(17) Twelve baskets.--See Note on Matthew 14:20.

Verse 17. - And they did eat, and were all filled: and there was taken up of fragments that remained to them, twelve baskets. A very impressive lesson from the Creator himself against waste or extravagance. St. John expressly tells us that this order to gather up the fragments of their meal emanated from Jesus himself. Carefulness, thrift, and economy in small things as in great, form part of the teaching of the loving Master. From such passages as Mark 6:37 and John 13:29, it seems probable that the disciples, acting under their Master's direction, were in the habit of distributing, out of their comparative abundance, food to those persons in the villages who were poorer than themselves. It was, no doubt, for some such hallowed object as this that the careful collection of the fragments which filled twelve baskets was made. The "baskets" (cophinus) were usually carried by travelling Jews to keep their food from contracting Levitical pollution in Gentile places. Juvenal, in a well-known passage ('Sat.,' 3:14), writes of the Jews travelling about Italy with no baggage save a little bundle of hay to serve as a pillow, and this cophinus, or basket, for their food. So abundant had been the provision created by Jesus, that the fragments collected far exceeded the original stock of food which the disciples gave to Jesus to bless, to break, and to distribute among the five thousand and upward who were fed that memorable afternoon. This miracle is the only one in the entire Galilaean ministry which is told by all the four evangelists. It evidently had a very prominent place in the teaching of the first days. Rationalizing interpretation in the case of this miracle is singularly at fault. After eighteen centuries of unremitting hostility to the teaching of Jesus Christ, not even a plausible explanation of this miraculous multiplication of the loaves and fishes has been found by adverse critics. In our own days, Renan, following the ancient interpretation of Paulus, simply suggests that the multitudes were fed by materials provided by themselves. "Every one took his little store of provision from his wallet; they lived on very little" - an explanation, as it has been happily termed, "ludicrously inadequate." After the relation of the great miracle of feeding the five thousand, St. Luke omits in his Gospel a variety of incidents and several discourses told at greater or lesser length by the other evangelists. For instance, the reverential amazement of the people when the nature of the stupendous miracle in connection with the creation of the loaves and fishes flashed upon them, - they wished to recognize him as King Messiah; the walking on the sea; the long and important discourse on the true Bread at Capernaum, the text of which was the late great miracle of the loaves; the journey among the heathen as far as Tyre and Sidon; the meeting with the Syro-phoenician woman; the feeding of the four thousand, etc. These incidents are related in Matthew 14-16:12; Mark 6:45 - 8:80; John 6. No commentator has satisfactorily explained the reason of this omission of important portions of our Lord's public ministry. The reason for St. Luke's action here probably will never be guessed. We must, however, in all theories which we may form of the composition of these Gospels, never lose sight of this fact, that while SS. Matthew and Peter (Mark) were eyewitnesses of the events of the life, St. Luke, and his master, Paul, simply reproduced what they had heard or read. We may, therefore, suppose that St. Luke exercised larger discretionary powers in dealing with materials derived from others than the other two, who desired, no doubt, to reproduce a fairly general summary of their Divine Master's acts. On such a theory of composition, a gap in the story like the one we are now alluding to, in the more eclectic Gospel of St. Luke, would seem scarcely possible in the first two Gospels. We, of course, make no allusion here to the Fourth Gospel; the whole plan and design of St. John was different to that upon which the first three were modelled. And they did eat, and were all filled,.... Every one had a part, and enough:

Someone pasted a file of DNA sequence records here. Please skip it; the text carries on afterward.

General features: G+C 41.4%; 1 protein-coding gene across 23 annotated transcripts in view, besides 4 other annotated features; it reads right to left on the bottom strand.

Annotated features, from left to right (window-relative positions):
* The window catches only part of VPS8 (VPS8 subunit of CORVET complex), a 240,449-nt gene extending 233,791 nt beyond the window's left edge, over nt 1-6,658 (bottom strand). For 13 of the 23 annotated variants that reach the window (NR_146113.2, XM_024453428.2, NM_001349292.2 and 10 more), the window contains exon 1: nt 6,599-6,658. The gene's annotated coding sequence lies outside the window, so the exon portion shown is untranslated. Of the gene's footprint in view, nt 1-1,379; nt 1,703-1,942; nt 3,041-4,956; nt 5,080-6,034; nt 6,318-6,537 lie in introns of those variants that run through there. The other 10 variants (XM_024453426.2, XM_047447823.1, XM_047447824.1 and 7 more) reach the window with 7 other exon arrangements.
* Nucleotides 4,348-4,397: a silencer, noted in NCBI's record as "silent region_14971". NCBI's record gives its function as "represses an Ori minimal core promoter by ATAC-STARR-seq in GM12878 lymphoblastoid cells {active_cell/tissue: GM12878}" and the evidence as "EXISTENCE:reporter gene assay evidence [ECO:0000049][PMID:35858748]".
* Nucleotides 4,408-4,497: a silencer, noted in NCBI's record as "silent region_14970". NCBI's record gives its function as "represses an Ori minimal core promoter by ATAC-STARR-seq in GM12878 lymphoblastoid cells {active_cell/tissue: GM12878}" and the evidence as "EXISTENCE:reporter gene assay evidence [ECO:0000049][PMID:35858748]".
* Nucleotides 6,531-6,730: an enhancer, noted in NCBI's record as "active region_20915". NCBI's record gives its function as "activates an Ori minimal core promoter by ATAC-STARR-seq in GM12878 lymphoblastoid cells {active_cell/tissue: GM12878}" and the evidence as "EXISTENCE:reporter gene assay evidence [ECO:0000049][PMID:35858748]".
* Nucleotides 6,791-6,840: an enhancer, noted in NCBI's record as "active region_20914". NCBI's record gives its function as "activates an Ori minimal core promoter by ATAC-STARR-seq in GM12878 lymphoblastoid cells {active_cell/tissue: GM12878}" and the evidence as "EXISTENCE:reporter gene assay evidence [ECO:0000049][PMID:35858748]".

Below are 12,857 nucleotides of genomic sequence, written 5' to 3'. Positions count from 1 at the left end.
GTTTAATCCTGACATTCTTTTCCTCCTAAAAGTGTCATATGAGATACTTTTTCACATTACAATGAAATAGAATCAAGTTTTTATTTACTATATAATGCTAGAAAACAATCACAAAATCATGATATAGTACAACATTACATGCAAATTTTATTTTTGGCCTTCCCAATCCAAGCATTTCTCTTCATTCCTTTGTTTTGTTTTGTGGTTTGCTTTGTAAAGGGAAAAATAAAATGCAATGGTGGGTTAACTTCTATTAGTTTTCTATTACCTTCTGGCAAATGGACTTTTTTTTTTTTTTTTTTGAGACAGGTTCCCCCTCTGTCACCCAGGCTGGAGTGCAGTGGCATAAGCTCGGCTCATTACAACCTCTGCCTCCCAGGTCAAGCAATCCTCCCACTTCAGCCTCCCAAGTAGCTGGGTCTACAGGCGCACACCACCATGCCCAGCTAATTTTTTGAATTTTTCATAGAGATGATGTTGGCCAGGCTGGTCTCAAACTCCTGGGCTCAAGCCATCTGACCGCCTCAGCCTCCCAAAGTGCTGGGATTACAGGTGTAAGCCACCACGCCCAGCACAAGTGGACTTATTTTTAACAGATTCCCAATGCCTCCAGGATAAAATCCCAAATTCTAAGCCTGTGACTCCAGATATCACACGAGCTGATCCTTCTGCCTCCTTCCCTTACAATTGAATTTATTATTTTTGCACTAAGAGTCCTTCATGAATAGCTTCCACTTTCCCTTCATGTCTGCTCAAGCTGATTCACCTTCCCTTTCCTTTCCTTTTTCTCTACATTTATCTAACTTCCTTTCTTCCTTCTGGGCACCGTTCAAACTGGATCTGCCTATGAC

and there was taken up of fragments that remained to them, twelve baskets; See Gill on Matthew 14:20. 9:10-17 The people followed Jesus, and though they came unseasonably, yet he gave them what they came for. He spake unto them of the kingdom of God. He healed those who had need of healing. And with five loaves of bread and two fishes, Christ fed five thousand men. He will not see those that fear him, and serve him faithfully, want any good thing. When we receive creature-comforts, we must acknowledge that we receive them from God, and that we are unworthy to receive them; that we owe them all, and all the comfort we have in them, to the mediation of Christ, by whom the curse is taken away. The blessing of Christ will make a little go a great way. He fills every hungry soul, abundantly satisfies it with the goodness of his house. Here were fragments taken up: in our Father's house there is bread enough, and to spare. We are not straitened, nor stinted in Christ.
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NT Gospels: Luke 9:17 They ate and were all filled (Luke Lu Lk) Christian Bible Study Resources, Dictionary, Concordance and Search Tools